Monday, October 6, 2008

Blending Families

Ok, this is hard enough for me to think about, let alone write about. Two nights ago, while they were listless and cooperative (chickens are like this during the night), Jamey moved the pullets from the chicken tractor and placed them in the hen house with the older flock. And locked the doors.

Deep breath. I know that these ladies must determine the pecking order. It is how they were made. And, I know that in a month or so, we will harvest some of these birds. I'm ok with that, too. I just have a really hard time when animals are cruel to each other (I have an even much harder time when people are cruel to each other). In order to teach the younger flock that this is their new home (they were getting too big for the tractor), they will be locked in with the older flock for a week.

Here they are, sequestered to the roost room, by the older ladies. There's dust in the air because of all the bullying going on.

I'm sure these younger birds would love to be out in the run (which they have access to while being 'locked in'), but the older birds have quarantined them in here, because they want access to the run, the food, laying boxes, water, food scraps, fresh air, sun light, etc. Oh, to be persecuted.

To add insult to injury (literally and figuratively), occasionally, an older hen with come into the roost room and raise a ruckus. She'll chase them around, stirring up the dust, and when she's had enough, return to the better section of the house.

Doesn't she look nasty?

Here is the older flock, enjoying senior privileges. But, do not worry, yesterday I spent a half hour or so taking fresh vegetable scraps and grass clippings to the pullets, throwing a walnut in the direction of the chicken doorway whenever an older hen tried to break up their party. And, this morning, after I mowed, I raked up the fresh grass clippings for them and Jamey contributed a huge sunflower head full of seeds.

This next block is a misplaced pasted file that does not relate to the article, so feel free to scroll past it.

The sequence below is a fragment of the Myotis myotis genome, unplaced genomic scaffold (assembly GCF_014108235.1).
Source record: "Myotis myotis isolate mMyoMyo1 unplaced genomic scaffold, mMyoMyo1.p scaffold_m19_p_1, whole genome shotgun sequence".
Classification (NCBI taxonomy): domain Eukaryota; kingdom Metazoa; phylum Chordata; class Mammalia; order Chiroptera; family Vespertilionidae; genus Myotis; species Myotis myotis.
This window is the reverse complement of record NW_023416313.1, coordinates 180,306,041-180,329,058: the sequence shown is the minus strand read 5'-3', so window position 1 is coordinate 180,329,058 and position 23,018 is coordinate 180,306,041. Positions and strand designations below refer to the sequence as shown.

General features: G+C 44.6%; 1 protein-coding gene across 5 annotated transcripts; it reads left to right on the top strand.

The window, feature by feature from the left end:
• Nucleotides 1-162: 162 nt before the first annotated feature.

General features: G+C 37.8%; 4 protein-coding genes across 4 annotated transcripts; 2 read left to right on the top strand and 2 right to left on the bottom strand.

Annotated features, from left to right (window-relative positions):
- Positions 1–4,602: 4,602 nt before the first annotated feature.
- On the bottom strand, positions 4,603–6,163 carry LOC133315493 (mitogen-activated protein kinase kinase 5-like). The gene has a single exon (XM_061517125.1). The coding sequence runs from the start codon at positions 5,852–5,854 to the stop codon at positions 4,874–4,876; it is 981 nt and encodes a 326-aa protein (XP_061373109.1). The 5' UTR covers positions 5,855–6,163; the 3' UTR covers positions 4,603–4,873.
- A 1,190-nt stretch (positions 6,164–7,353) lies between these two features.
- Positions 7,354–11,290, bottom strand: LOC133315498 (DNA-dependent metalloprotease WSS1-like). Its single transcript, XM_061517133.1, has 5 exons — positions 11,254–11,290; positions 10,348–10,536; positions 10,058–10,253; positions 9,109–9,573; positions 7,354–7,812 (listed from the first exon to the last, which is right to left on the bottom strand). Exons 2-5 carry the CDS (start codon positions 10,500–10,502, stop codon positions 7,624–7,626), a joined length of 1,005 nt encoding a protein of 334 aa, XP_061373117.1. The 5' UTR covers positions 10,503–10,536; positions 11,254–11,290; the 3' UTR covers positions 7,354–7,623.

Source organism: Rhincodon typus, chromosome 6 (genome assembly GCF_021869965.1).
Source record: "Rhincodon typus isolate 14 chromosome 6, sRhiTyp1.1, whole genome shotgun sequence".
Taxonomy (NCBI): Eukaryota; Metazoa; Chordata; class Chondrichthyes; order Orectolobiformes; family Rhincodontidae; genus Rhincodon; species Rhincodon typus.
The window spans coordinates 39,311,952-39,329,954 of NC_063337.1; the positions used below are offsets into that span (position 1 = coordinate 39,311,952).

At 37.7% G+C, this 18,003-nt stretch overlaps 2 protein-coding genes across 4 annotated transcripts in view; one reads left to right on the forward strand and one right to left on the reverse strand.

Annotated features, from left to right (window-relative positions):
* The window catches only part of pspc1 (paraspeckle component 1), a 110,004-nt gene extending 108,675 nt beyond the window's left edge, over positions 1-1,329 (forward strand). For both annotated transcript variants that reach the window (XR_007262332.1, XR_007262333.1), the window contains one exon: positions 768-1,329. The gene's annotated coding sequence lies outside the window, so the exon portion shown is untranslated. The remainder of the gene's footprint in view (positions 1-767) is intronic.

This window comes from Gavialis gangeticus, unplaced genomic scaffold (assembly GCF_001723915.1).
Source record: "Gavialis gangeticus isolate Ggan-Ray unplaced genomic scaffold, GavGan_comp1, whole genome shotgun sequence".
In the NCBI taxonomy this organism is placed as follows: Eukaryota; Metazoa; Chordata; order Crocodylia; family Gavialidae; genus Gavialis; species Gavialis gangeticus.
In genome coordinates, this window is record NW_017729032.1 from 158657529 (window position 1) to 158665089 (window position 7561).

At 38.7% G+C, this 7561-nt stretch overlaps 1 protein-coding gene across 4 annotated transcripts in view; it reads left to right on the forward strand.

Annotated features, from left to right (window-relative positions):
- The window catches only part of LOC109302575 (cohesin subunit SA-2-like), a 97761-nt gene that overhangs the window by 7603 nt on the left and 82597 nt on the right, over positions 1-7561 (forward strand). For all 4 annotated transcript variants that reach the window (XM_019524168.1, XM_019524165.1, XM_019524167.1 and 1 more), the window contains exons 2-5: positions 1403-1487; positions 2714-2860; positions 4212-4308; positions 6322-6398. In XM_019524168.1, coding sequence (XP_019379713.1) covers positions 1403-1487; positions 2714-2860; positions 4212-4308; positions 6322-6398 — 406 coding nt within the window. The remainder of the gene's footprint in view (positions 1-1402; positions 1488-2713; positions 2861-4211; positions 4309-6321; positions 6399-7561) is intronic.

Interestingly, Marv, the older rooster (two of our meat birds are roosters, but very timid) doesn't seem phased by this. I think he's enjoying letting the women sort things out. And he may even be looking forward to the day when everyone gets along. We did just increase the size of his harem, you know.

Oh, I do hope they all get along one day...and I hope Friday comes quickly. I hate to see them all cooped up (No pun intended. Seriously.). Pin It


  1. Please let me know how this turns out. I recently (3 wks ago) acquired 2 barred rock hens who were 1 yr old. This is great and I'm glad to provide them with a home but I'd like to have 6-8 hens total so I may have to follow your lead and raise some chicks and (hard swallow) "integrate" them when the time comes.

    Already "Pinkie" is the yard bully, giving Elsie (the larger hen) a bad time as she struggles to get up into the roosting area. I think she's sensitive because I named her after her own posterior which was plucked bare by her efforts to clean out a stuck mess (which I have since taken care of).


  2. downtownjen,
    I just visited Phoenix Permaculture Guild's site- what a great resource and support you all are to each other! As of today, the two flocks are living in the same building (at night- they are let out to free range during the day) but stay in very separate groups. We're not sure if this will change over time or not. We'll keep you posted:-).


Just a friendly reminder, if you know me personally please try to refrain from using my name. There are those who may try to locate me, break into my pantry and steal my pickled beets. Thanks:-).

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